John Farahi, Los Angeles KIRN-AM Radio Host, Sentenced to 10 Years for Ponzi Scheme
MatM / Flickr
Los Angeles radio personality John Farahi won't be advising listeners on investment matters any time soon.
On Monday, Farahi, who hosted the popular financial talk show "Economy Today" on Persian-language KIRN-AM radio, was sentenced to 10 years in federal prison for running a Ponzi scheme that targeted wealthy folks in L.A.'s Iranian-Jewish community.
United States District Judge Phillip S. Gutierrez sent Farahi to prison and ordered him to pay over $24 million in restitution to 59 victims. The Farahi scandal sent shockwaves through the Iranian-Jewish community.
David Tamman, Farahi's Santa Monica-based attorney, was convicted of 10 counts last year, Courthouse News Service reports, "including obstruction of justice, altering records in a federal investigation, and being an accessory after the fact to Farahi's crimes."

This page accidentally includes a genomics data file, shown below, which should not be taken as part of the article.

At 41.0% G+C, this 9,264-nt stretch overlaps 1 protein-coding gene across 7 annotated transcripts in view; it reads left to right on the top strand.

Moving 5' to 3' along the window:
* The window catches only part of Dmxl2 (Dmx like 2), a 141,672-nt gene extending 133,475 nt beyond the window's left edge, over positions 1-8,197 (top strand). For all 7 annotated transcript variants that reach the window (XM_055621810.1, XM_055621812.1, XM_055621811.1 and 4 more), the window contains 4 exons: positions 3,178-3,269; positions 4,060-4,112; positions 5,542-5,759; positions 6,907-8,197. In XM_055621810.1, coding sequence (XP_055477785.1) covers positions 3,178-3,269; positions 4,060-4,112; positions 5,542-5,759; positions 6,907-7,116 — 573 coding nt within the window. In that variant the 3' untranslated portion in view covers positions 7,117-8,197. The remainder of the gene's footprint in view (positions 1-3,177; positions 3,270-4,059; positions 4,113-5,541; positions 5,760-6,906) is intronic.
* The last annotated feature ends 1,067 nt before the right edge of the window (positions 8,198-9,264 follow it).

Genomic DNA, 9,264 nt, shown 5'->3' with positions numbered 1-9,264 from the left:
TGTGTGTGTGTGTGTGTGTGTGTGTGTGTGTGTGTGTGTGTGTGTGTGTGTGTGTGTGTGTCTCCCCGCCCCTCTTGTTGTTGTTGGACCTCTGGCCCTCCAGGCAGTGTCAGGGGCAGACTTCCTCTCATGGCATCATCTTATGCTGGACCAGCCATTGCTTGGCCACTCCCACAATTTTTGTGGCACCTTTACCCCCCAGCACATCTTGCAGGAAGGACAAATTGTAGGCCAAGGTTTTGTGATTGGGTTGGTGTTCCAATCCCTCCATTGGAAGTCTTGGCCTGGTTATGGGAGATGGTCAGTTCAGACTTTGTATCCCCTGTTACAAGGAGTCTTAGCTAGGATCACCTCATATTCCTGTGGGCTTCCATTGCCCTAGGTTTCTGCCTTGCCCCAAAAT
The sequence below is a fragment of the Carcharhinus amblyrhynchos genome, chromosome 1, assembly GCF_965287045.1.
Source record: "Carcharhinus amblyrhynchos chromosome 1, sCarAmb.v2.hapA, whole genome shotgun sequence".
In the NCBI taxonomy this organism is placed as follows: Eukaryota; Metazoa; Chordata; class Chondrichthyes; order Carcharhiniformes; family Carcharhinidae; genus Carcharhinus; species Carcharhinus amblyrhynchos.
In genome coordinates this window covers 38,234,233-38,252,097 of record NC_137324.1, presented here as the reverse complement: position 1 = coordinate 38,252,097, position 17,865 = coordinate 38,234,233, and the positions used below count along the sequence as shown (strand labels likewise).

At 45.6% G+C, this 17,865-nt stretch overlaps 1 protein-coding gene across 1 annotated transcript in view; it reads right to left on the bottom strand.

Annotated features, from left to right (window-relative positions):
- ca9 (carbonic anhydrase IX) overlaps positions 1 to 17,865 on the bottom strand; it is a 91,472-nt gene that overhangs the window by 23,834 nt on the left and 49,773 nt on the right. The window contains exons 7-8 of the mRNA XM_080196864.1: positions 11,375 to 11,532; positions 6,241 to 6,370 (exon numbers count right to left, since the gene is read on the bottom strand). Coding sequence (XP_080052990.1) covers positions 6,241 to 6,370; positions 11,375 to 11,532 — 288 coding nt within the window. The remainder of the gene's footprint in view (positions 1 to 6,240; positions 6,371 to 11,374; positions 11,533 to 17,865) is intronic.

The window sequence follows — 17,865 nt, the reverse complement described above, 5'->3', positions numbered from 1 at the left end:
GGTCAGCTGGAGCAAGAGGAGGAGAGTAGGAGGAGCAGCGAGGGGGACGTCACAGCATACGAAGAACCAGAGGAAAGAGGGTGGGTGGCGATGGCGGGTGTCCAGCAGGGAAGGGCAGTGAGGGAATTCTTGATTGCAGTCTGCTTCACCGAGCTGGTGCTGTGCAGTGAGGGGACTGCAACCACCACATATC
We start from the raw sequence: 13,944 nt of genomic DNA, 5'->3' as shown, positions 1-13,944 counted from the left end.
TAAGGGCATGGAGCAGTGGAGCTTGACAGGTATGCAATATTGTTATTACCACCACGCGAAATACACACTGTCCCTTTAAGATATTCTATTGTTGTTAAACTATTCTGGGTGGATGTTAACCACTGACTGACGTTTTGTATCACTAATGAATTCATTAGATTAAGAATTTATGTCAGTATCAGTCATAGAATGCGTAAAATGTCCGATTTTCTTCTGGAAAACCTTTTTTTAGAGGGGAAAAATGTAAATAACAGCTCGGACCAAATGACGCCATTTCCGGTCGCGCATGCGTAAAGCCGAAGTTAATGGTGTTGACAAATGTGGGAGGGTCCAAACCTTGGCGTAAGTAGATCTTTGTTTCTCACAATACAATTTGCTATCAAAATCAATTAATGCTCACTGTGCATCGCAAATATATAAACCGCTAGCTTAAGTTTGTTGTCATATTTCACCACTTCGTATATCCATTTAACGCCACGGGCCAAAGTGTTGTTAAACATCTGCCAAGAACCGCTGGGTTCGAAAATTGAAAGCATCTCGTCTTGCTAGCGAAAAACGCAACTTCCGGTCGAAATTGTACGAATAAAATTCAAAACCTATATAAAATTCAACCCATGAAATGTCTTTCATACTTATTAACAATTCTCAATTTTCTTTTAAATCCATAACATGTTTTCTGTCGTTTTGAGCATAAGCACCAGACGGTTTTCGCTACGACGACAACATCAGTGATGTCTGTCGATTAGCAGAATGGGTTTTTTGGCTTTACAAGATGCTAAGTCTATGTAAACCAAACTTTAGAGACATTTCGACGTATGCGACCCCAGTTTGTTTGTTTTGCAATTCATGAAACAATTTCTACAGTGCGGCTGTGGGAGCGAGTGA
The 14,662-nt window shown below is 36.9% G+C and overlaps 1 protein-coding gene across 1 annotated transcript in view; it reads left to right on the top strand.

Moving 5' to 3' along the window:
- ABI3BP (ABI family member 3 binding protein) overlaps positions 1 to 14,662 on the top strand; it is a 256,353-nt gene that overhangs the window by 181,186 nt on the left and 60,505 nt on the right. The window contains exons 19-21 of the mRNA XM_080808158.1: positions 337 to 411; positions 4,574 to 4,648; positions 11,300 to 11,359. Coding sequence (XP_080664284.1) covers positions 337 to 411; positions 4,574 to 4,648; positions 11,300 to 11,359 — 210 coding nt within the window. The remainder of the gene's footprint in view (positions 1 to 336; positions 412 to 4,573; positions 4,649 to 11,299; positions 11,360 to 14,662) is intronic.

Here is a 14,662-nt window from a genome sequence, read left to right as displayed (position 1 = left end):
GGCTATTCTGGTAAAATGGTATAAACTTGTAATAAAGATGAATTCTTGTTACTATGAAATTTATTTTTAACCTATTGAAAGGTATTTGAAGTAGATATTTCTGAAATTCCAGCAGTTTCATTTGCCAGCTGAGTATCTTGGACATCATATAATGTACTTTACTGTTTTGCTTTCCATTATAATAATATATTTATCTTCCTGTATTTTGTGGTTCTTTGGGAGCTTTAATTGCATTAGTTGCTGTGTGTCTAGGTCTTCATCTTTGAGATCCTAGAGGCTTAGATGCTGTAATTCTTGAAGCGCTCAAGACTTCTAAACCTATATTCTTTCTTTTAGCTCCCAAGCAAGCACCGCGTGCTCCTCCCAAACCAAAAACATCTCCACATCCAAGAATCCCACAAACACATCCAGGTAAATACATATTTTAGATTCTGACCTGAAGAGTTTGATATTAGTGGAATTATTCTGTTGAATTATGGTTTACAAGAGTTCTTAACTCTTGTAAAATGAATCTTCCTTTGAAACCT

Farahi, who operated New Point Financial Services in Beverly Hills, used his KIRN-AM talk show to promote his bogus investment strategy, which gave him a reportedly lavish lifestyle.
All that came crashing down in January 2010 when the U.S. Securities and Exchange Commission sued Farahi for defrauding more than 100 investors, which was followed by an investigation by the U.S. Attorney's Office.
Federal prosecutors charged Farahi with numerous counts of serious wrongdoing, including "16 counts of mail fraud, one count of wire fraud, five counts of offering for sale unregistered securities, four counts of loan fraud, one count of aggravated identity theft, one count of conspiring with Tamman, four counts of obstruction of justice, five counts of alteration of documents, one count of suborning perjury, one count of concealing a material fact, and one count of witness tampering," L.A. Weekly's Dennis Romero reported back in 2011.
Farahi could have faced 717 years in prison, but he made a deal with prosecutors in June 2012 before he would end up dying in jail.
KIRN-AM general manager John Paley told the Los Angeles Times in 2010 about the Farahi scandal, "It's troubling. We immediately discontinued the program. We had no choice -- until there's a resolution."
Guess Paley got his resolution.
Contact Patrick Range McDonald at email@example.com.
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